"You've got to be a realist," Sanford said outside the New Hampshire statehouse. "What I did not anticipate is an impeachment."
The former South Carolina governor and congressman announced his decision to suspend his campaign on the eve of televised impeachment hearings in the U.S. House. He centered his campaign on warnings about the national debt but emphasized that the impeachment effort hurt his 2020 bid.
"It was a long shot, but we wanted to try and interject this issue, how much we're spending, into the national debate which comes along once every four years," Sanford said. "I don't think on the Republican side there is any appetite for a nuanced conversation on issues when there's an impeachment overhead."
Sanford's departure from the race is the latest blow to the struggling "Never Trump" movement that has failed to attract a marquee GOP challenge for Trump this cycle. The only major options available for Never Trump Republican primary voters are now former Massachusetts Gov. William Weld and former Illinois Rep. Joe Walsh. Sanford did not commit to supporting either of the challengers' campaigns Tuesday.
"I give him credit for taking a shot, for trying really," said Bill Kristol, a director of Defending Democracy Together, a 501(c)(4) anti-Trump conservative group. "So few Republicans have had the nerve to step up at all."
Weld, in a statement, said Sanford's "voice in the primaries will be missed." In an interview, Walsh said he never understood why Sanford entered the race.
"This isn't about the debt and this isn't about tariffs and it's not about any issue," Walsh said. "Trump's unfit. It's an emergency, and that's the only reason you get into a primary against a sitting president."
When Sanford floated a bid over the summer, some people who have known and worked with him for decades questioned whether the whole campaign was a publicity stunt. Joel Sawyer, Sanford's longtime gubernatorial spokesman and press secretary, said in July that while Sanford's commitment to fiscal restraint is deeply engrained in his persona, it was matched by his desire for publicity and limelight.
The 59-year-old Sanford won three terms for U.S. House in the 1990s, then two four-year terms as governor before an extramarital affair marred the end of his second term. But Sanford's secret 2009 rendezvous to Argentina to visit his paramour while his in-the-dark gubernatorial staff told reporters he was hiking the Appalachian Trail however did not end his ability to win elections.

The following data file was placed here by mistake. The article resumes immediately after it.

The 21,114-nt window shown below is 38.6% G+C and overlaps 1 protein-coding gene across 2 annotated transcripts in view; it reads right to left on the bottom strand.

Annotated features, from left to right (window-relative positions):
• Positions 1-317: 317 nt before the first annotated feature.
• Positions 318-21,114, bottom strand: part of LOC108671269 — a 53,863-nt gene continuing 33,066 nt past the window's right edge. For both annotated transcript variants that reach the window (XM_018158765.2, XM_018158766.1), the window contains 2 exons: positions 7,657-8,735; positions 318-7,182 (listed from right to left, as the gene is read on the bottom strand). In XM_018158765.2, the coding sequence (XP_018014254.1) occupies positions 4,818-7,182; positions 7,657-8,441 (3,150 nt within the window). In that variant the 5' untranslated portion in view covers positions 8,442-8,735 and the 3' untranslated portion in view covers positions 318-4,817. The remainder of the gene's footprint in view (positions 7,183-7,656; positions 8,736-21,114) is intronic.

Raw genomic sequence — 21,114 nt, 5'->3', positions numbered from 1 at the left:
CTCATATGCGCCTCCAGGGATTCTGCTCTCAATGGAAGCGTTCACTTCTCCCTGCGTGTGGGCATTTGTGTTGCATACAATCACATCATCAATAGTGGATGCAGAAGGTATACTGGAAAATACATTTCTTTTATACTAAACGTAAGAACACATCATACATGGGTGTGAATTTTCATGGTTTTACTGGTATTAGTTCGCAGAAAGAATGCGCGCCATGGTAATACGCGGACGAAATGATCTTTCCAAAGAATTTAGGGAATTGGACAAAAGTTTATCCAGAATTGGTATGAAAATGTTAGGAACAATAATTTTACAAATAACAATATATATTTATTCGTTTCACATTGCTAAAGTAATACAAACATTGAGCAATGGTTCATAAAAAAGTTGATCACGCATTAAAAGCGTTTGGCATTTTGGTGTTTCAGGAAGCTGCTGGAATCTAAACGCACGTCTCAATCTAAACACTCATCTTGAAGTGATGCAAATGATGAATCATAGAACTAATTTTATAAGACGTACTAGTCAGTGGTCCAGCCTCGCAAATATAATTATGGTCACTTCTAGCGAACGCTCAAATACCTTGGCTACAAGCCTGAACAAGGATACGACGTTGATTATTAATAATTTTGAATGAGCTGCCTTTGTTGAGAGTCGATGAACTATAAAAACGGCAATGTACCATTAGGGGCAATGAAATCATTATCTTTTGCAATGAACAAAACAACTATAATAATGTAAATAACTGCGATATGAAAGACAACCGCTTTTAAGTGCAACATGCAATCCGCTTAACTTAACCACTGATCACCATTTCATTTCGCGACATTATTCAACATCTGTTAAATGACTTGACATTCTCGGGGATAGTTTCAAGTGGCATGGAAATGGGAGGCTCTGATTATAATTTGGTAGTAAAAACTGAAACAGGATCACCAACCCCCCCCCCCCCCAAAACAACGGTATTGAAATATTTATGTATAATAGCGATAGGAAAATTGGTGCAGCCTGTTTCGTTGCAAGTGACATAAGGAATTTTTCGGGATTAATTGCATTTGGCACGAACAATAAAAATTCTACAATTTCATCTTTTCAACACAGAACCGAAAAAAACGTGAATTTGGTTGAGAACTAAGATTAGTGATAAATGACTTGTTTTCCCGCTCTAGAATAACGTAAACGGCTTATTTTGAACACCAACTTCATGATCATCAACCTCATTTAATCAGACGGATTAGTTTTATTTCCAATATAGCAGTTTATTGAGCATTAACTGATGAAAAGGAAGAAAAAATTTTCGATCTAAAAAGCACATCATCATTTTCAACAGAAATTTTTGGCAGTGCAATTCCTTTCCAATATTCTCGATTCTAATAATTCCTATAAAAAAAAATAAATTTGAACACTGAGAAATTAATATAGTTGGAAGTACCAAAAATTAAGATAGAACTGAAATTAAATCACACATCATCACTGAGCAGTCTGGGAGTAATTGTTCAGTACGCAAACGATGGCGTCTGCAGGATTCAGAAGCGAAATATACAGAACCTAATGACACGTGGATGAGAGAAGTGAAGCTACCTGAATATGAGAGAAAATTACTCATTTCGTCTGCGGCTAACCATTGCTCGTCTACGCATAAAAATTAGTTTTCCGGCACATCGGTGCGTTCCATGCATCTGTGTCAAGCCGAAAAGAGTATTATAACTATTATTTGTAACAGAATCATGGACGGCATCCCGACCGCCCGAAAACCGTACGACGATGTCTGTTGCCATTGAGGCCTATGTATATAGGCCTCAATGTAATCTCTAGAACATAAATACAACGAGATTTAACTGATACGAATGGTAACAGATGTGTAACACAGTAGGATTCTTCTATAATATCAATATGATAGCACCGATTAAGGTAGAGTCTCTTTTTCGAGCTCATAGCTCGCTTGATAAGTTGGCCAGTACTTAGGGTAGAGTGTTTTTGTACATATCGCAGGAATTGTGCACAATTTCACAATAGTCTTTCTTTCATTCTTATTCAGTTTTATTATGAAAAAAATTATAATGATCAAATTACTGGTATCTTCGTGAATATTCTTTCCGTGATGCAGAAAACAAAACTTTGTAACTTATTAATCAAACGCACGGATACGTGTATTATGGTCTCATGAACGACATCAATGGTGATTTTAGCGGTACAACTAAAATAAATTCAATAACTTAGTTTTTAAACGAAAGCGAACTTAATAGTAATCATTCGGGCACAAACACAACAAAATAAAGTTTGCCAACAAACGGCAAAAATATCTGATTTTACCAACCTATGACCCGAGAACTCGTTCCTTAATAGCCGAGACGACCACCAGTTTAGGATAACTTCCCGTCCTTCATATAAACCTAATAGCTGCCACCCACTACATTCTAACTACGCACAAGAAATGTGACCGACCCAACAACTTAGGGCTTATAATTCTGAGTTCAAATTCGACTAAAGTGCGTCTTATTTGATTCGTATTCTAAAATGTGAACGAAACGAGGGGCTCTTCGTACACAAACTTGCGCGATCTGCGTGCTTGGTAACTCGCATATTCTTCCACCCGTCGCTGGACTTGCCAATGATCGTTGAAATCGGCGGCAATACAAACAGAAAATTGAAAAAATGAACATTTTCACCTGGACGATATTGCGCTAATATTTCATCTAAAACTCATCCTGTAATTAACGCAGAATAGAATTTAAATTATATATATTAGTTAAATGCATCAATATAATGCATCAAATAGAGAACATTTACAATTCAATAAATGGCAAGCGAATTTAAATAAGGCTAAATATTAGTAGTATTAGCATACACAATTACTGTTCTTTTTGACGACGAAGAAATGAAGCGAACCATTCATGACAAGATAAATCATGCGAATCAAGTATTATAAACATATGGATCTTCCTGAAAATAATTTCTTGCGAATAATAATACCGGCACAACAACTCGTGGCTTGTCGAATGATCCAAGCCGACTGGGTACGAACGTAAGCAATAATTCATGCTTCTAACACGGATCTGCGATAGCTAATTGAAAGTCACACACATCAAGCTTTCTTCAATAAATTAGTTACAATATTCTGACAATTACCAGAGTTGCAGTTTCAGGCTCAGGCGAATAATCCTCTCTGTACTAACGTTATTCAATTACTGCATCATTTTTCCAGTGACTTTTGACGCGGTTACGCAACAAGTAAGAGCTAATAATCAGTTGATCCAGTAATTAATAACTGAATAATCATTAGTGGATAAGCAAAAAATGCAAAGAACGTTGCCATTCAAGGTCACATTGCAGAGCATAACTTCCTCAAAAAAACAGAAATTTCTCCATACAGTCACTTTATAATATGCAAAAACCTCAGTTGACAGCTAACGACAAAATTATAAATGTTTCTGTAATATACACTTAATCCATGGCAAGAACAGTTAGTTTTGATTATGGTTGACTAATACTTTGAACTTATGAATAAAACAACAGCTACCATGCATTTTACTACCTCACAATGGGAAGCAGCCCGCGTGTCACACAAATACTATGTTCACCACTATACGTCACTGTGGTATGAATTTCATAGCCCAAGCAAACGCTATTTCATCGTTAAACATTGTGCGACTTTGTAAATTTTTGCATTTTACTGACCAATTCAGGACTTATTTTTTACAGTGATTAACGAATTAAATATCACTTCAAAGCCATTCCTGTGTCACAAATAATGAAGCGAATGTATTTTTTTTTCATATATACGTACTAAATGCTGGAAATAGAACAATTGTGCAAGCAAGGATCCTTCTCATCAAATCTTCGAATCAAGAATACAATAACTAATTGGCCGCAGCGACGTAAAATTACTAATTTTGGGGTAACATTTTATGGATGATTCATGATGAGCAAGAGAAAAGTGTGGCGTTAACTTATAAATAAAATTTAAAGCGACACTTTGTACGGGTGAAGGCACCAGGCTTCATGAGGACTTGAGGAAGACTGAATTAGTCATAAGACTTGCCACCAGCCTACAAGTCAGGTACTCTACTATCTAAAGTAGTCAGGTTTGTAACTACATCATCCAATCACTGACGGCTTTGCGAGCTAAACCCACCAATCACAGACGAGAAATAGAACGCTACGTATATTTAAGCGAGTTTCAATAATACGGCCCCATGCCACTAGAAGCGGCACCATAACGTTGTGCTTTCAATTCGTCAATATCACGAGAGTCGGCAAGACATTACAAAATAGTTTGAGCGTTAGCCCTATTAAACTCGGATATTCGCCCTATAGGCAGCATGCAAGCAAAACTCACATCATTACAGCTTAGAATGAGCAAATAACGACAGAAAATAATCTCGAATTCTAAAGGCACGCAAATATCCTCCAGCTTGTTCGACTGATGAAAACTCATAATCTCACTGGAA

After a brief hiatus and a divorce, he returned to politics and won a special election to his old U.S. House seat in 2013, holding on twice more before his criticism of Trump led to a 2018 primary loss.
Sanford had carried over about $1.3 million from his U.S. House days to his presidential primary challenge to Trump, but Sanford's presidential fundraising had been lackluster without the help of the prominent Republicans who boosted his past campaign efforts.
Sanford was less critical of Trump than the other primary competitors, though he warned voters in New Hampshire that Trump could become the modern-day Herbert Hoover, who was president when the Great Depression began. The point of his campaign, Sanford emphasized, was not to "bash Trump."
Impeachment aside, Sanford's campaign faced other hurdles as a handful of state parties canceled their primaries and other nominating contests, including in Sanford's home state of South Carolina, ahead of Trump's reelection effort.
But the noise of impeachment, not an election, is what drove Sanford from the race.
"Again, our campaign may be a casualty of this process, but there's a much bigger casualty out there," Sanford said Tuesday. "That's debate on any subject out there other than impeachment."
Trump had earlier labeled his primary competitors the "Three Stooges," and each had struggled with fundraising, according to the latest campaign finance reports.
After Sanford departed the race, Walsh called for "one alternative to Trump, period."
"I think Republicans and conservatives and independents need an alternative, one, and I think having the three of us in was just kind of confusing," Walsh said.
Associated Press writer Meg Kinnard in Columbia, S.C., contributed to this report.
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